- chowder (n.)
- 1751, American English, apparently named for the pot it was cooked in: French chaudière "a pot" (12c.), from Late Latin caldaria (see caldron). The word and the practice introduced in Newfoundland by Breton fishermen, and spreading thence to New England.
CHOWDER. A favorite dish in New England, made of fish, pork, onions, and biscuit stewed together. Cider and champagne are sometimes added. Pic-nic parties to the sea-shore generally have a dish of chowder, prepared by themselves in some grove near the beach, from fish caught at the same time. [John Russell Bartlett, "Dictionary of Americanisms," 1859]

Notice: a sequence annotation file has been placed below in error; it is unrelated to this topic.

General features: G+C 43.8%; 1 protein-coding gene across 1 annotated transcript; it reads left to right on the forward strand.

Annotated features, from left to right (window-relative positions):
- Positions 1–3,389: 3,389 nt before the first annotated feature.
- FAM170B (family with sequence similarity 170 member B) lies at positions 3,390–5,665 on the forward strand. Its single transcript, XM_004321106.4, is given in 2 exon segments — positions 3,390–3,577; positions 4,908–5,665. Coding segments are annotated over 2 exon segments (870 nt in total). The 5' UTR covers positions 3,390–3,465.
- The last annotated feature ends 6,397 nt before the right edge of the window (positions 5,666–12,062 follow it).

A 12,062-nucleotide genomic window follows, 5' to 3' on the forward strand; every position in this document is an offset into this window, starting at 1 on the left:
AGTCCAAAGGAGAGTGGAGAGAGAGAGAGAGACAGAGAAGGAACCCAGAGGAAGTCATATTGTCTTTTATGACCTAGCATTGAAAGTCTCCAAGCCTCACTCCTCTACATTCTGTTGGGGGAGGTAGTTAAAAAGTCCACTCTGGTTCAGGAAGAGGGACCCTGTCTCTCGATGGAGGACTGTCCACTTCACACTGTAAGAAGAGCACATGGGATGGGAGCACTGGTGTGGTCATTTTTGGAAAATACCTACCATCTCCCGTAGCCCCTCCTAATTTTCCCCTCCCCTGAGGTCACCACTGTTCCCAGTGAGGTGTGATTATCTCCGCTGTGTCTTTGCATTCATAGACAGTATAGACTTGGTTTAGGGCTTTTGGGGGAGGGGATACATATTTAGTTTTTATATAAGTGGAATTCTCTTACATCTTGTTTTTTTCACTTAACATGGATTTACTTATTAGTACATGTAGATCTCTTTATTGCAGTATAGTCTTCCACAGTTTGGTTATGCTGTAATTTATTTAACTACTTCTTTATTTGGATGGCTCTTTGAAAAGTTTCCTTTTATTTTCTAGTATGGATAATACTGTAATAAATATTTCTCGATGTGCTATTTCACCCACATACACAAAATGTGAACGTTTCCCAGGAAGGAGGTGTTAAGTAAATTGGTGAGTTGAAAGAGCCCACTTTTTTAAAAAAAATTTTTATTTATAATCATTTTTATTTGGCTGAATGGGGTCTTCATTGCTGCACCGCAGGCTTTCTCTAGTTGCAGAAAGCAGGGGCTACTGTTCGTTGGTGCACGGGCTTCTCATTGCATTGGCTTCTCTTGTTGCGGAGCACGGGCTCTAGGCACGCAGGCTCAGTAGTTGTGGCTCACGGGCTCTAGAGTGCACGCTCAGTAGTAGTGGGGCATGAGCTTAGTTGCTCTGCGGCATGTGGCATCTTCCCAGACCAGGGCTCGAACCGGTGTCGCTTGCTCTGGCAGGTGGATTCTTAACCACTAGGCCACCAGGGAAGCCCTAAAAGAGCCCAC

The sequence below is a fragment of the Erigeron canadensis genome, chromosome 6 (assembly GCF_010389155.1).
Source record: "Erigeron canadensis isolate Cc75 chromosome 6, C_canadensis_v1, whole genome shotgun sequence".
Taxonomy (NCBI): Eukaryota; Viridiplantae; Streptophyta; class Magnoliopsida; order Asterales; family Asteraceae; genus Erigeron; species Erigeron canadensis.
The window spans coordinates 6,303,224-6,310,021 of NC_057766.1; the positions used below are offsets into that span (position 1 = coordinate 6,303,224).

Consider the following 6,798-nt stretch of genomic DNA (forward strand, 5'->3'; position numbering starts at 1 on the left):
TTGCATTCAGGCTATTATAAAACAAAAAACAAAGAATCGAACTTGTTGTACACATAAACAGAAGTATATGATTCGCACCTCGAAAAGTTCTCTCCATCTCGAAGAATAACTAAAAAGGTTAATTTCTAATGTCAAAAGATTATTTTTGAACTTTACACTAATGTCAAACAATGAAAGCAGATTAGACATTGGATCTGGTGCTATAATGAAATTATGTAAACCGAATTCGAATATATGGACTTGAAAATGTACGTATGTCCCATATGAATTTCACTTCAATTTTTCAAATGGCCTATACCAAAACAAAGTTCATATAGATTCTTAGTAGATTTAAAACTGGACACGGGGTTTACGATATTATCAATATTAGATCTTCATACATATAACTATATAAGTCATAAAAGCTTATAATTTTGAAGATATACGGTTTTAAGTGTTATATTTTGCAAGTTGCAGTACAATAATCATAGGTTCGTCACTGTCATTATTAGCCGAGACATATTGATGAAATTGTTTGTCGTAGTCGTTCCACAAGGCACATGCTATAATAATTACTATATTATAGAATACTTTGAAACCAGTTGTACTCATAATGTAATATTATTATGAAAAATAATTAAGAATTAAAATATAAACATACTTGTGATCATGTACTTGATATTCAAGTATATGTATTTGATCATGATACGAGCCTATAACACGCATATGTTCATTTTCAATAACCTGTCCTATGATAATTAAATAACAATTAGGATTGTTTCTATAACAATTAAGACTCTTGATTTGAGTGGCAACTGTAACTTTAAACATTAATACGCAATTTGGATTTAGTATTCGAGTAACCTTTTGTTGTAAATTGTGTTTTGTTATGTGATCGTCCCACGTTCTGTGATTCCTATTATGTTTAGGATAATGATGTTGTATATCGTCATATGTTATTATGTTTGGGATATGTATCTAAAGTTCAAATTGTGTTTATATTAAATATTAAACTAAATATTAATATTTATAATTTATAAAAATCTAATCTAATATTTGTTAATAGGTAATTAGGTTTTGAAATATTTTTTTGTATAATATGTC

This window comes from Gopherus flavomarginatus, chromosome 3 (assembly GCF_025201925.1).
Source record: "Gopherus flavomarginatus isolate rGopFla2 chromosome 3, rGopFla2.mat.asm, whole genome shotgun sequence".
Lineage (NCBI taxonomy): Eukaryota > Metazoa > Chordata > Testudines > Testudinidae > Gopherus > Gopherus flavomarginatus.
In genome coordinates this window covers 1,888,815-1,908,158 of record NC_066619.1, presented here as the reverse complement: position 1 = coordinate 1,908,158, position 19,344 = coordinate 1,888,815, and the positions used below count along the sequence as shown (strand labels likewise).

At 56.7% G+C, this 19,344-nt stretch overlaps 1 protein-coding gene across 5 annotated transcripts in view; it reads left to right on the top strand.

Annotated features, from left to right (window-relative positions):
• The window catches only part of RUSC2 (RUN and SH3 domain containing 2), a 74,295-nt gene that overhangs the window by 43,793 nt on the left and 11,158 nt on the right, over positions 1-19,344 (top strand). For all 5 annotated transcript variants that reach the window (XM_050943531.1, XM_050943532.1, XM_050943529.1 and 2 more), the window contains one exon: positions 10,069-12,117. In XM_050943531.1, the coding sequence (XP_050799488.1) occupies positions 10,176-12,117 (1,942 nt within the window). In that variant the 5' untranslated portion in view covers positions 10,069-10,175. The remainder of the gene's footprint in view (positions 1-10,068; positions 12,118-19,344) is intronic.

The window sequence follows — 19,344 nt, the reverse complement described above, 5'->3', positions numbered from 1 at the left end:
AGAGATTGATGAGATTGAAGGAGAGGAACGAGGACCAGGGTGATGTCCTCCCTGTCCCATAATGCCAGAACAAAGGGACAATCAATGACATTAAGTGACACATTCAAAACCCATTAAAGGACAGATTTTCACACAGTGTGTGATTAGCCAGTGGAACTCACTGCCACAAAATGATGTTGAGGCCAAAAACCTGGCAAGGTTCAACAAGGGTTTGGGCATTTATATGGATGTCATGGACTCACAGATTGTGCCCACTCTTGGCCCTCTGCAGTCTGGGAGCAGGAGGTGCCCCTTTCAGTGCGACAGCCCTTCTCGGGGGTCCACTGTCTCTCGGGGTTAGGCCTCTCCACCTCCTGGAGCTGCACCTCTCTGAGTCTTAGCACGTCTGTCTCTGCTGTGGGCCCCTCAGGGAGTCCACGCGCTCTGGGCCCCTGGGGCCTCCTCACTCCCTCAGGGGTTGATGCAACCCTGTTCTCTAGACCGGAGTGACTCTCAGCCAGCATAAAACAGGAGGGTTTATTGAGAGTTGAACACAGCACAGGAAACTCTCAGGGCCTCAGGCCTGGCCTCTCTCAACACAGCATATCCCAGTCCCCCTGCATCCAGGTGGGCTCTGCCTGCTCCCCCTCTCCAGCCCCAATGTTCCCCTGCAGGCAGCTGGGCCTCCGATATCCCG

The derogatory chowderhead (1819) is a corruption of cholter-head (16c.), from jolthead, which is of unknown origin.